The big advantage of our system is that it's very flexible in comparison to, for example, BioMart because it's based on XML and BioMart is based on MySQL, i.e. more or less big relational databases. I think especially for systems biology collaborations, it's an advantage because the technological progress is very fast [on] the experimental side. So for example, if one sets up [our] system and after one year, a new experiment type comes in because a new instrument is used, it's quite easy to adapt. It's easy to add new data types during a running project via XML to the index. In database-based systems, this is not so easy.
It's also comparable [to the ISA infrastructure] but I think our system adds some more functionality in terms of analysis because we have the option to quite easily add plugins — in our case, they are Java applets. So one [could] analyze different data types, for example, a mass spectrometry data can be viewed with an applet; yeast-2-hybrid experiments like protein-protein interactions can be viewed in a graph browser; [and] we have a genome browser incorporated to view genome annotations.
[A user] could query [the system] for a protein and [would] get a list with different results [from] different experiment types and ... just click on one ... and for each one, view different results.
So perhaps DIPSBC complements existing tools such as ISA and BioMart in the sense that it is better suited for some research cases and not others?
Our system is probably best suited for medium-scale collaborations, for example, for five to 15 partners or institutes ... and their data. I think for bigger collaborations with 20, 30, or more different participating institutes, there might be others better suited.
Earlier you mentioned that it's possible to use Java plugins to extend the platform's capabilities. Besides those, what other features do you intend to include in DIPSBC?
We are in the process of adding a more automated data upload [capability]. Right now, data is uploaded, transformed to XML, normalized, and indexed by the administrator. This has the advantage that possible errors can be corrected but it would be favorable to automate the system [to make] it faster. That’s one advantages of the Solr index. It can be changed and updated and queried at the same time. For example, one institute might be uploading and extending the index and another institute is searching it at the same time.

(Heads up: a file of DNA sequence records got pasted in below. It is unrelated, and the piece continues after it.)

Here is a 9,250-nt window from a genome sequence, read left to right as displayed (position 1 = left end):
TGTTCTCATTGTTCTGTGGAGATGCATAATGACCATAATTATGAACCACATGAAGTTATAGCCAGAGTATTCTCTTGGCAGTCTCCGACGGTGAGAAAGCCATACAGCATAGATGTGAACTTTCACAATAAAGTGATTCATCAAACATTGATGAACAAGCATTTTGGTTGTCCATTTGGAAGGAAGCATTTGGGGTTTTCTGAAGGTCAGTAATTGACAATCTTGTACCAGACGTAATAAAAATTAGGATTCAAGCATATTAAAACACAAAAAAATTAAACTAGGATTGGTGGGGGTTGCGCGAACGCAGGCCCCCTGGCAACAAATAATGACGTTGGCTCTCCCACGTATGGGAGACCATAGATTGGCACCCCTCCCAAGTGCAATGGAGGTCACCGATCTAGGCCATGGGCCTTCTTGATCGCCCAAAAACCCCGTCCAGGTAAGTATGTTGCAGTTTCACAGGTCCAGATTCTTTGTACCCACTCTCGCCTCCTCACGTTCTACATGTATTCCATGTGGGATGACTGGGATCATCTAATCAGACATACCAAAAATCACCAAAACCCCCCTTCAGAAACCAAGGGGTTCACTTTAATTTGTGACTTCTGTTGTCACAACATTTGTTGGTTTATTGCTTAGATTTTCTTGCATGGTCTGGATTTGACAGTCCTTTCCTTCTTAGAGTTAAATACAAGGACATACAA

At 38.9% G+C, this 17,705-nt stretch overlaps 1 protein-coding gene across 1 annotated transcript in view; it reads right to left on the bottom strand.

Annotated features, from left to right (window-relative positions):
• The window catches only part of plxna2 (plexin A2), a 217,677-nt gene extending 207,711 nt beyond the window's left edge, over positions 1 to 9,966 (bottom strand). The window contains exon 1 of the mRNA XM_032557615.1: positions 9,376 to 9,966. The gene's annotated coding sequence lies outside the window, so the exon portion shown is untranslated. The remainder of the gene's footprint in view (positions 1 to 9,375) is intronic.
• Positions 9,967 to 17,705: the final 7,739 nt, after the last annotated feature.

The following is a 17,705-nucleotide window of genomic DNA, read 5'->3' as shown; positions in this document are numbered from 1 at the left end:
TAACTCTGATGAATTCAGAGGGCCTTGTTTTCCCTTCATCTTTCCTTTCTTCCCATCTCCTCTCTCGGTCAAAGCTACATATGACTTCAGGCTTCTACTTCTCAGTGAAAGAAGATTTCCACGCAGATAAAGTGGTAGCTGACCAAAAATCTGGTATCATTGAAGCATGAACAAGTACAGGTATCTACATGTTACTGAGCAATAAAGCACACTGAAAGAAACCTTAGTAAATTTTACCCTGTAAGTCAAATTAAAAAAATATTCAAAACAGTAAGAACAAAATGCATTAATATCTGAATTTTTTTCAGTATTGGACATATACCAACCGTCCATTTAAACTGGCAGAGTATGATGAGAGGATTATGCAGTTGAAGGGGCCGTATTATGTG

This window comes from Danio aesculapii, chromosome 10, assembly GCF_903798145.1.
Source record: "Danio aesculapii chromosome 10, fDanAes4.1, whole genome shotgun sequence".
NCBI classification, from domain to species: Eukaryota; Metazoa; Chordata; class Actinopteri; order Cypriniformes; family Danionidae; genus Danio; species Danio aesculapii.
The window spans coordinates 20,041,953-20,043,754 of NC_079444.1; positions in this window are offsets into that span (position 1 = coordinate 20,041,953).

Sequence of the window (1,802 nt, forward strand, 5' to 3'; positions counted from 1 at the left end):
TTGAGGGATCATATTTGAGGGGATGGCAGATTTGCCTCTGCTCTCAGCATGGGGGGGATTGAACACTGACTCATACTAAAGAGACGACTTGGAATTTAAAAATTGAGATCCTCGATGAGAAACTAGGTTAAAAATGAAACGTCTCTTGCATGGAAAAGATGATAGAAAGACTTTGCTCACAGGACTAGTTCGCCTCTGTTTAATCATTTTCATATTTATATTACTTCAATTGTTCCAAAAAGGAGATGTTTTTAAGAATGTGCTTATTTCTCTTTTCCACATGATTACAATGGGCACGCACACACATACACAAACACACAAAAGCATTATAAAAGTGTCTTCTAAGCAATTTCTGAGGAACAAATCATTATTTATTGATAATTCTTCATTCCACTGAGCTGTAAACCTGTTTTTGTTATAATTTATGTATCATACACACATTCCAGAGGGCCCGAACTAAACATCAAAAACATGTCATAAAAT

Another [update is] to add more fine grained user management. This is an issue for larger collaborations [where] only parts of the consortium can see certain results. One could create user groups [where] one group can see all results and another group can see only the results of some other partners.
Are you hoping that, as is the case with the ISA group, to encourage the growth of a community of users that both use and contribute code to DIBSPC?
I think so. All the components are open source ... it would be great if people that use [the system and develop] extensions for their datasets...would provide them for the community so the system could [evolve].
Speaking more generally now, what other computational challenges do you see on the systems biology horizon that you think ought to be addressed?
In general ... what is the definition of systems biology? For example, if one uses the definition ... [that] systems biology tries to create a computational or mathematical model of a cell or an organism, this is highly complex and there are so many levels of information ... genome, RNA, proteins, epigenetics, and so on. I think [that’s] still the main computational problem...that it's so complex and therefore needs huge computer resources.
In terms of our system ... another definition of systems biology would be to integrate all of the different levels of information about a biological problem like the integration of DNA and protein experiments, cell assays, and so on to make it possible to get a more complete view of what's going on in an experiment or a cell type. There is so much data generated but it's not connected. [That's] what we are trying to address with our system, by using XML standardized data sets.